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Frieze Announces February 2019 Los Angeles Fair at Paramount Studios

Alex Da Corte’s Free Money, outside the entry to the 2016 edition of Frieze New York.


The rumors have been swirling for a while, peaking during the Art Los Angeles Contemporary fair last month, and today, Frieze confirmed that it will indeed inaugurate a Los Angeles fair, along with its location, dates, and key appointments. The fair will take run from February 14 to 17, 2019, at Paramount Pictures Studios. Bettina Korek has been appointed executive director of Frieze LA, and Ali Subotnick will be the fair’s curator.

Korek founded the organization ForYourArt, which “encourage[s] new forms of patronage, engagement, and collaboration,” according to its website, and is well known in the L.A. social scene for her entrepreneurial work. The Wall Street Journal once called her “L.A.’s art insider.”

Subotnick will organize a series of projects and films for the inaugural edition of Frieze LA. Currently an adjunct curator at the Hammer Museum, where she was formerly curator, Subotnick is a regular at fairs and biennials around the world. She organized the 2012 edition of the Hammer Museum’s Made in L.A. biennial and co-organized the 2006 Berlin Biennale with Maurizio Cattelan and Massimiliano Gioni. And, with Cattelan and Gioni, she founded the Wrong Gallery, a tiny nonprofit intended to be New York’s smallest exhibition space, and Charley magazine.

The dealer count for Frieze LA is 60, making it more of a boutique-size fair. (By comparison, there are more than 160 galleries in Frieze London –300 if you count the six year old sister fair Frieze Masters fair in a different tent across the park–and about 190 in Frieze New York.) That means Frieze LA will be comparable in size to the ADAA Art Show, which opens next week in New York and typically includes around 70 galleries.

There has been much skepticism in the media recently about the chances of success for an art fair in Los Angeles, and the French FIAC fair, which had planned an event in LA, then cancelled it without a first edition in 2016. In a statement provided to ARTnews, Frieze director Victoria Siddall said, “Frieze is in a unique position to create a successful fair in LA because of our experience in London and New York and our partnership with Endeavor, who have deep roots in LA and will work with us to bring a fantastic audience to the fair.” She is referring to the large, powerful LA-based sports and entertainment agency Endeavor investing, led by Ari Emanuel, in Frieze art fair in 2016, the fair’s first outside investor.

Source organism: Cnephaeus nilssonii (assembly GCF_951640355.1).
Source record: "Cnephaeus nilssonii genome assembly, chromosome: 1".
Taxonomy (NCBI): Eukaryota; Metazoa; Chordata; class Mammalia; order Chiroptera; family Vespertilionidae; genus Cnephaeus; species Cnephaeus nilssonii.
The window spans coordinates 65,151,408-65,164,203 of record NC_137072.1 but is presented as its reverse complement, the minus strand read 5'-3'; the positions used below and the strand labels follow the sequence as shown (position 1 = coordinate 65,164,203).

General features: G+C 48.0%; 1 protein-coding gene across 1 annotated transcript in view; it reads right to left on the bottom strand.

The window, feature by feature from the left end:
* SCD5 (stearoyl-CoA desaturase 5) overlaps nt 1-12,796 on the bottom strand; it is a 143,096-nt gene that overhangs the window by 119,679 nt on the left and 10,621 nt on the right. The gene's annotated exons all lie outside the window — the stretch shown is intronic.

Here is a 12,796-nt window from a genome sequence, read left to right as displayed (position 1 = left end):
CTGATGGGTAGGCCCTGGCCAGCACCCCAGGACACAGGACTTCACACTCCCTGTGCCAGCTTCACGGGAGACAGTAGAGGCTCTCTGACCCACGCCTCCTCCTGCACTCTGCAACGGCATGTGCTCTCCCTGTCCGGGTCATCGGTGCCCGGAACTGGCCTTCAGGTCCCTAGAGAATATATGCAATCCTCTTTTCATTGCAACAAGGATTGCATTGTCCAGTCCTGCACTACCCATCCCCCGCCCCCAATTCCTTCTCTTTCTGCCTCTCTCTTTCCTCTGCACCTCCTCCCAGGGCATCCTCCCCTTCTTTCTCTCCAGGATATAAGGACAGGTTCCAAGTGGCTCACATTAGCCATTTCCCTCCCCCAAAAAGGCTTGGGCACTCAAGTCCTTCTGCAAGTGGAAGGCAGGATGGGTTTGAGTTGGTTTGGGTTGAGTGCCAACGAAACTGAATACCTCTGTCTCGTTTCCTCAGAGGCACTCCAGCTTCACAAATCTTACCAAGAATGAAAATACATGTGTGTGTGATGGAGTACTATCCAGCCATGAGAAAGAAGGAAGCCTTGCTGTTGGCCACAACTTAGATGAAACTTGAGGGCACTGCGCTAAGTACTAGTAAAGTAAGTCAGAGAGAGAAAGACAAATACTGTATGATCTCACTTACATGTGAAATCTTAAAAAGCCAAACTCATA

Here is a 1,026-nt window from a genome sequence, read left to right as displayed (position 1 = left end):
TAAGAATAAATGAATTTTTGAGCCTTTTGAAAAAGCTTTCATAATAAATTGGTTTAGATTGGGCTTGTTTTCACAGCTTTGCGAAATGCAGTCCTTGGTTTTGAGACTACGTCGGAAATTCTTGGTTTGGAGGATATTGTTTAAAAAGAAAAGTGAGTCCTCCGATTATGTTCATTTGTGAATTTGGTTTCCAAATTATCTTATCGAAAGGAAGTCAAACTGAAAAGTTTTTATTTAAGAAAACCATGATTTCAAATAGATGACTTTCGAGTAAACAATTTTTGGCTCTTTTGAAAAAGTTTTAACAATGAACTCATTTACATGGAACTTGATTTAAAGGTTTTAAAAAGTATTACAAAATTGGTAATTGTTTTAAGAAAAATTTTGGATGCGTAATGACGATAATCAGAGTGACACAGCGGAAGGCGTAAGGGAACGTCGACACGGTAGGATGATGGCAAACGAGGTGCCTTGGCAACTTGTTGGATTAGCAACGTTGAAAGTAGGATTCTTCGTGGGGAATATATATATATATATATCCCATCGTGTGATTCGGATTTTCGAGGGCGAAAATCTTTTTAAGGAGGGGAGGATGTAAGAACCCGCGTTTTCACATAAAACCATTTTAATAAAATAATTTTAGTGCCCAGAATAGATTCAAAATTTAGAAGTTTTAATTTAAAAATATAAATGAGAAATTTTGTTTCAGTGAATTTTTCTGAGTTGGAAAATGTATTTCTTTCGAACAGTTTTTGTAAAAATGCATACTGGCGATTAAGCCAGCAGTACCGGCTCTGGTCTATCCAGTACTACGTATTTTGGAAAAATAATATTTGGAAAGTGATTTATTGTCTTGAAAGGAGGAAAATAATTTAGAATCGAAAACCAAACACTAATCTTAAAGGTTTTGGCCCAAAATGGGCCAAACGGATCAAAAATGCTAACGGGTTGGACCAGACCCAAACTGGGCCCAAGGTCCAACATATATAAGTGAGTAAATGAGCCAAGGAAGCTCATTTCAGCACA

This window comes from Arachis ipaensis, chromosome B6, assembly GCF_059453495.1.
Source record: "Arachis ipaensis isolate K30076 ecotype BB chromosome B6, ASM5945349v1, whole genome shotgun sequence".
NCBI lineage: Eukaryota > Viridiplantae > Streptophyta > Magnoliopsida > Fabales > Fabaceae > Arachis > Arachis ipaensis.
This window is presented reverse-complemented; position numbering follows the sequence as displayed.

Frieze is known not for taking place in convention centers, like Art Basel, but rather under a big, architect-designed tent, since 2003 in Regent’s Park in London (David Adjaye) and since 2012 on Randall’s Island in New York (So-Il). The tent in LA will be designed by Kulapat Yantrasast of the architecture firm wHY, which previously helped transform a former Masonic temple in L.A. into the Marciano Art Foundation. Other art-related projects wHY has designed include the Harvard Art Museums, the L.A. River Art Bridge, the Worcester Art Museum, and the Asian Art Museum in San Francisco.

In the 15 years since it launched a fair in London, Frieze has been at least partially responsible for a revitalized art scene in the British capital and the growth of the city’s art market. Los Angeles, still known better for its artists and art schools, may present a tougher challenge, although some have made comparisons between LA and London, both of which have a non-centralized gallery network.

Frieze is currently in the process of forming a selection committee for the inaugural edition of Frieze LA.

Alex Greenberger contributed reporting.

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